From her first song in 1928 when she was sixteen, to the widow sixty years later who had lost Robby, the "love of a life," Lou Doyle, neé Jackson, chronicled the highs and lows of a love-loving woman of the twentieth century who
subordinated a musical career to a husband and five children.
Hiding behind the gender-neutral "Lou" in a field dominated by men, she sent rough "lead
sheets" of her music to great band leaders, including Tommy
Dorsey and Enoch Light. Their letters encouraged her to come
to New York, and she ventured out once or twice before
giving in to the nervous breakdowns and agoraphobia that claimed many talented women of her time.
From the mid-1950s, affordable home tape recording let her send piano renditions and
typed lyrics. Many were never returned, but about 700 performances of her more than
170 songs survive on reel-to-reel and cassette tape. They were discovered in
1992, when Louise moved to Clifton Rehabilitative Nursing Center in Somerset, MA, and were compiled into three
90-minute cassette tapes with lyrics booklets.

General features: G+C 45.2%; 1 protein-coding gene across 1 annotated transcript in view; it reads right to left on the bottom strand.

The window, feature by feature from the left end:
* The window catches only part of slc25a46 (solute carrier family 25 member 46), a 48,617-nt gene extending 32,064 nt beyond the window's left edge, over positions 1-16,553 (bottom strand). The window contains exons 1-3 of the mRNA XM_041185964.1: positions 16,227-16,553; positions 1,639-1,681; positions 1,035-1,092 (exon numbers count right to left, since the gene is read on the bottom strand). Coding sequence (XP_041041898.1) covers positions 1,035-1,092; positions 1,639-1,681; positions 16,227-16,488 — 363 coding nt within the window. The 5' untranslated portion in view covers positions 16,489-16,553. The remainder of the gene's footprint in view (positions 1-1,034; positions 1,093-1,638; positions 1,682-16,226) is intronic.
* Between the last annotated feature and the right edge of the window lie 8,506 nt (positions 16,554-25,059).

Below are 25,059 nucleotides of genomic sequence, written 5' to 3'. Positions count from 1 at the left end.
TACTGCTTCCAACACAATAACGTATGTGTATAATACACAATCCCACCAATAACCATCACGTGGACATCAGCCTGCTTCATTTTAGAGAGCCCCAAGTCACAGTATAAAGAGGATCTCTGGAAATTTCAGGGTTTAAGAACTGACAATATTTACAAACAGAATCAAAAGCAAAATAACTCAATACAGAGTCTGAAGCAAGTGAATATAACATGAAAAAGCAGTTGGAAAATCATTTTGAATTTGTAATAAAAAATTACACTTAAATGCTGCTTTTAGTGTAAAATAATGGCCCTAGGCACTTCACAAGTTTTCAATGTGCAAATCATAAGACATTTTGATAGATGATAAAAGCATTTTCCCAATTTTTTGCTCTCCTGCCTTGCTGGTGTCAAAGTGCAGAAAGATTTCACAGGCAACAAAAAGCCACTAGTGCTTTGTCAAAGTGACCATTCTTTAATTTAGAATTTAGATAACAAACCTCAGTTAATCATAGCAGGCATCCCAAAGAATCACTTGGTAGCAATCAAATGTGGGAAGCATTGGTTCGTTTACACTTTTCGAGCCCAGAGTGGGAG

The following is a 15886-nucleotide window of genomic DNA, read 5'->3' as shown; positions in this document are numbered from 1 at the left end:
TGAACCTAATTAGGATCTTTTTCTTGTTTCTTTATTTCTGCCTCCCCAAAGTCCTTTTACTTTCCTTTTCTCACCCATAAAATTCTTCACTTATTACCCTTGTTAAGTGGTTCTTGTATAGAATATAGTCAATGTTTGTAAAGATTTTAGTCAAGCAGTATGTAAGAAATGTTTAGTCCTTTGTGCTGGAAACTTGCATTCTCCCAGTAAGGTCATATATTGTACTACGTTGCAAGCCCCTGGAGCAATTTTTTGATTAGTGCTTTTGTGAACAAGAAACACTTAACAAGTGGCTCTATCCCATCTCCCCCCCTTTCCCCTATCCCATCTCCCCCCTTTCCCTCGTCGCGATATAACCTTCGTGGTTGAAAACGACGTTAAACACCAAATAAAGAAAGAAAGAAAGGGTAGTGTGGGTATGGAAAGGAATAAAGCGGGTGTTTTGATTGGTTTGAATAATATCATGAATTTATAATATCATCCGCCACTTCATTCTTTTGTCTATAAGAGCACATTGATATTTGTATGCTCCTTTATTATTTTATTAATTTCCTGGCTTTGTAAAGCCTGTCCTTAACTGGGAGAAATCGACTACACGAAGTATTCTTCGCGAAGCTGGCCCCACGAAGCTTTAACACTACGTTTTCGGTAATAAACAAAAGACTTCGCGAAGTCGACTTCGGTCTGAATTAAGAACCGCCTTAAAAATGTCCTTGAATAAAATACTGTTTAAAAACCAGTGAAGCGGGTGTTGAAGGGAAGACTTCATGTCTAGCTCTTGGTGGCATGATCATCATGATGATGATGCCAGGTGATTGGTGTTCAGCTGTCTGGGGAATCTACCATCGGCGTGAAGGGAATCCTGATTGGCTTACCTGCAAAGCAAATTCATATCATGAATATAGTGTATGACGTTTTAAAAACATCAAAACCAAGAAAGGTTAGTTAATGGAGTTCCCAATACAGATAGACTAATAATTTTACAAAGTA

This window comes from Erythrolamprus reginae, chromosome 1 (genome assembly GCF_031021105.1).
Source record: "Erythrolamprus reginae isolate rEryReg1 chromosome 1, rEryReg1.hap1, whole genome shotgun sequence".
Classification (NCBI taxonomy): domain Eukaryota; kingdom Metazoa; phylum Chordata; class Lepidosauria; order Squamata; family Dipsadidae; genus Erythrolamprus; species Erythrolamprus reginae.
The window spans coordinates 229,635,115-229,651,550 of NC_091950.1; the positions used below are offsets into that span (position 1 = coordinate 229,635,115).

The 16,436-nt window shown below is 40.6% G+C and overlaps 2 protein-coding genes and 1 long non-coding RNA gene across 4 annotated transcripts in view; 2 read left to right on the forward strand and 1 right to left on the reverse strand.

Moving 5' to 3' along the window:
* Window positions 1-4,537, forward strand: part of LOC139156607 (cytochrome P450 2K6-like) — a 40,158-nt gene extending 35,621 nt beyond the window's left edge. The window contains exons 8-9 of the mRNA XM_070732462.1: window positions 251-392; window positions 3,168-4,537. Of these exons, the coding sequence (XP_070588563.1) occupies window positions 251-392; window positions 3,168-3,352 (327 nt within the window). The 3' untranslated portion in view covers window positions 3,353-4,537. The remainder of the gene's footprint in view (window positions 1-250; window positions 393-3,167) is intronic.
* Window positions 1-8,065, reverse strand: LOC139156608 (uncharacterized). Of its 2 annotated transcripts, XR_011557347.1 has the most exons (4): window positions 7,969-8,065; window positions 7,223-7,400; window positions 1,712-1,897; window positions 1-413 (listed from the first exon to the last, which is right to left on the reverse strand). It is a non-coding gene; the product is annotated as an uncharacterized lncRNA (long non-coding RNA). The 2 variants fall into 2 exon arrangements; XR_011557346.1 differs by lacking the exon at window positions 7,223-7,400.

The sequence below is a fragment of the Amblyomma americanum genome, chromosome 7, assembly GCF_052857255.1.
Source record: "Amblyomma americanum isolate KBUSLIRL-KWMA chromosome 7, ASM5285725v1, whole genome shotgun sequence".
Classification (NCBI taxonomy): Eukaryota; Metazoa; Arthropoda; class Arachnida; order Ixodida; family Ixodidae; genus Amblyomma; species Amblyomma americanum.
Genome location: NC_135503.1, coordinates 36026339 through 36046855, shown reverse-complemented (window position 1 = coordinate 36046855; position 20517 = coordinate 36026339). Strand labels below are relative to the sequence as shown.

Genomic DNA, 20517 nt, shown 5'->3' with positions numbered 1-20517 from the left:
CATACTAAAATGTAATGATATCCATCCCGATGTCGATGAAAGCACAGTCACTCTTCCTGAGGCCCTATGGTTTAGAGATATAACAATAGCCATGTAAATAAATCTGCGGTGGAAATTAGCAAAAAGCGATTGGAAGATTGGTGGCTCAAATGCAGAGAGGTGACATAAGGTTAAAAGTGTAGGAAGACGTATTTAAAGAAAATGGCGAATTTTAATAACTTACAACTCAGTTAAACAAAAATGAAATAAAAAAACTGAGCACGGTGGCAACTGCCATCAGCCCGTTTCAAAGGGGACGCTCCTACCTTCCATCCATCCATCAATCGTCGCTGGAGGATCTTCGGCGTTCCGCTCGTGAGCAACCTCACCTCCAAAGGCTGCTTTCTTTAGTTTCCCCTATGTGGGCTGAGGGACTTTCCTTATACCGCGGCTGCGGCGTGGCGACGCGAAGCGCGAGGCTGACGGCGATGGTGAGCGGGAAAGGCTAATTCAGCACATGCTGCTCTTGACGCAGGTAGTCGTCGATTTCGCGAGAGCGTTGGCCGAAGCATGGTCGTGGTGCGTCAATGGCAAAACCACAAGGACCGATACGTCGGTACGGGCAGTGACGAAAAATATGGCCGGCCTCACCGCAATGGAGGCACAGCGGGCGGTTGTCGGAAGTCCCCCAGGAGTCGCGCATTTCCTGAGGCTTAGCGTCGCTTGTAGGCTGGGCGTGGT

Her first CD was a digital recompilation of the 50-song Collection I she copyright in 1979 and sent to various musicians. All her work is now digitized and archived on DAT tape.
The CD caught the attention of a popular Newport music show. Louise made an appearance and host Saucy Sylvia and her husband Mike performed several of her tunes.
The Fall River Herald News published a column noting that
if she had not moved to Clifton, and if the founder of the
center, Clifton Greenwood, had not been a supporter of the
arts for his residents, her music might have gone unheard.
Greenwood allowed her to bring her Steinway spinet into a dayroom,
and she often played for the other residents.
Lou Doyle's lyrics are full of the "moon and June" of American popular music, but spiced with tart insights and variations on old truisms, clever internal rhyme schemes, sexual innuendoes, fantasized affairs, and a melancholy that grew from her repressed drive and vivid imagination of the entertainment possiblities of her songs.
Louise's great hope is that her music will find a publisher some day.
Lou Doyle Death Notice